Governor’s Day: Carney rules the roost at Delaware State Fair


Gov. John Carney looks at a prized rooster during a tour of the Poultry Barn at Governors Day at the Delaware State Fair on Thursday. (Delaware State News/Marc Clery)

DOVER — At his first Governor’s Day at the Delaware State Fair as governor, John Carney marveled at prize-winning livestock, competed in an egg toss with the Miss Delaware runner-up and presented awards to several Delawareans who had contributed to the fair.

Governor’s Day is traditionally the last Thursday of the fair, allowing the governor a chance to take part in games and see the fair’s main attractions. This year was no exception.

Gov. Carney, accompanied by an entourage of about 15 people, spent the entire day at the fair, greeting dozens of Delawareans — many of whom were eager to take a photo with the governor — throughout the day.

His day began at 9 a.m., as he toured the 4-H & FFA Building, which featured more than 9,800 handmade projects on display. Wreaths, baked goods, crafts, photographs, plants and other things made, cooked or grown by 4-H and FFA members sat on neat tables throughout the large building.

Accompanied by, among others, Delaware Agriculture Secretary Michael Scuse, several pageant winners and his wife, Tracey, the governor stopped to look at many individual items, asking questions to the 4-H and FFA members leading the tour.

Gov. John Carney, right, walks with Delaware State Fair Poultry Supervisor Mike Waski, left, and Governor’s Day Chair Ken McDowell, center, during a tour of the Poultry Barn at the Delaware State Fair on Thursday. (Delaware State News/Marc Clery)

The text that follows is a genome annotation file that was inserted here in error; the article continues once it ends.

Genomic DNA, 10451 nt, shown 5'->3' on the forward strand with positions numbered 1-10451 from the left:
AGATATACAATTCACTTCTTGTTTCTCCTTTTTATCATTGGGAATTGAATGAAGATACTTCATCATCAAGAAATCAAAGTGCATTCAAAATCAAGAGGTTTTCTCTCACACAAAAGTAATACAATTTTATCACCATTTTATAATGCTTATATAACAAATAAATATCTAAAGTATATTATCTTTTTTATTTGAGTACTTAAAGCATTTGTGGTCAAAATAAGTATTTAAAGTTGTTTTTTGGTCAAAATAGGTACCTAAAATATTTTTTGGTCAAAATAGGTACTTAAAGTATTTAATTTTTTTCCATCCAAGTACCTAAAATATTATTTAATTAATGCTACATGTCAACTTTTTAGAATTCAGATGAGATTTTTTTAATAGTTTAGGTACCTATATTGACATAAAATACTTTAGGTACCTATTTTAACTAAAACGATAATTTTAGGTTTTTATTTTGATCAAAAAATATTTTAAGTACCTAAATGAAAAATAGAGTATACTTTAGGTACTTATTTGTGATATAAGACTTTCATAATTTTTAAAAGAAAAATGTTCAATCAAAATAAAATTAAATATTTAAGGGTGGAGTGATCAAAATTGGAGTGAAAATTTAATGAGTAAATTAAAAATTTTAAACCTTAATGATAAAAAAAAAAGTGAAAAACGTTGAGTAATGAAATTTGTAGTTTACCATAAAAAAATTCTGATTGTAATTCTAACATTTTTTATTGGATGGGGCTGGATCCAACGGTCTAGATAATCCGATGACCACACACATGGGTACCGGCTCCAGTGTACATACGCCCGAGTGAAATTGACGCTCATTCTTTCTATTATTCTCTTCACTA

The tour was followed by a watermelon eating contest, although Gov. Carney did not appear especially enthused about trying to finish a slice of the fruit as fast as he could: He took his time, only managing a few bites while many of the much younger competitors around him plowed right through their watermelon.

Gov. John Carney talks with Miss Laurel Brendyn VanDerslice, center, and Miss Mar-Del Watermelon Queen Connor Vincent, right, during a tour of the Poultry Barn during Governors Day at the Delaware State Fair on Thursday. (Delaware State News/Marc Clery)

The egg toss was more in line with the former Ivy League defensive back’s interests. Competing with Miss Delaware runner-up Emily Beale (Miss Delaware 2017 Chelsea Bruce was in Florida with Nicole Hannah, who is taking part as Delaware’s representative in the Miss America’s Outstanding Teen), the governor was one of the last participants eliminated.

Starting an arm’s length from one another and backing up several feet after every throw, Gov. Carney and Ms. Beale made it until they were about 25 feet away, when the egg cracked as Ms. Beale attempted to catch it.

From there, the group saw more arts and crafts in the Dover Building and the governor handed certificates and ribbons to 10 Delawareans. One man was honored for crafting a wooden bowl from a fallen tree, while a woman was singled out for growing blue-ribbon vegetables and another man was recognized for bringing vegetables to the fair for 80 years.

Gov. Carney introduced himself to a visitor as “your governor, unless you live in Maryland.”

It was one of many conversations he had with fairgoers throughout the day, including several children who were eager to show off their prize-winning cows and pigs.

The governor appeared to enjoy the relatively light atmosphere — a welcome break after a difficult legislative session that ended about three weeks ago.

Lexi Kern, 8, holds a baby chick in the Poultry Barn at the Delaware Sate Fair on Thursday.( Delaware State News/Marc Clery)

According to his public schedules, Thursday was his sixth visit to the fair this year. He’s slated to be back there again tomorrow, the second-to-last day.

“It’s pretty special. What I’m learning is it’s not as much about the governor as it is about the people who are part of agriculture in our state, and it’s an opportunity for me as governor to talk to people and meet with people and see all the things going on, learn more about that history and legacy and it just kind of underscores the importance of protecting and preserving agricultural lands and that kind of way of life,” he said.

Facebook Comment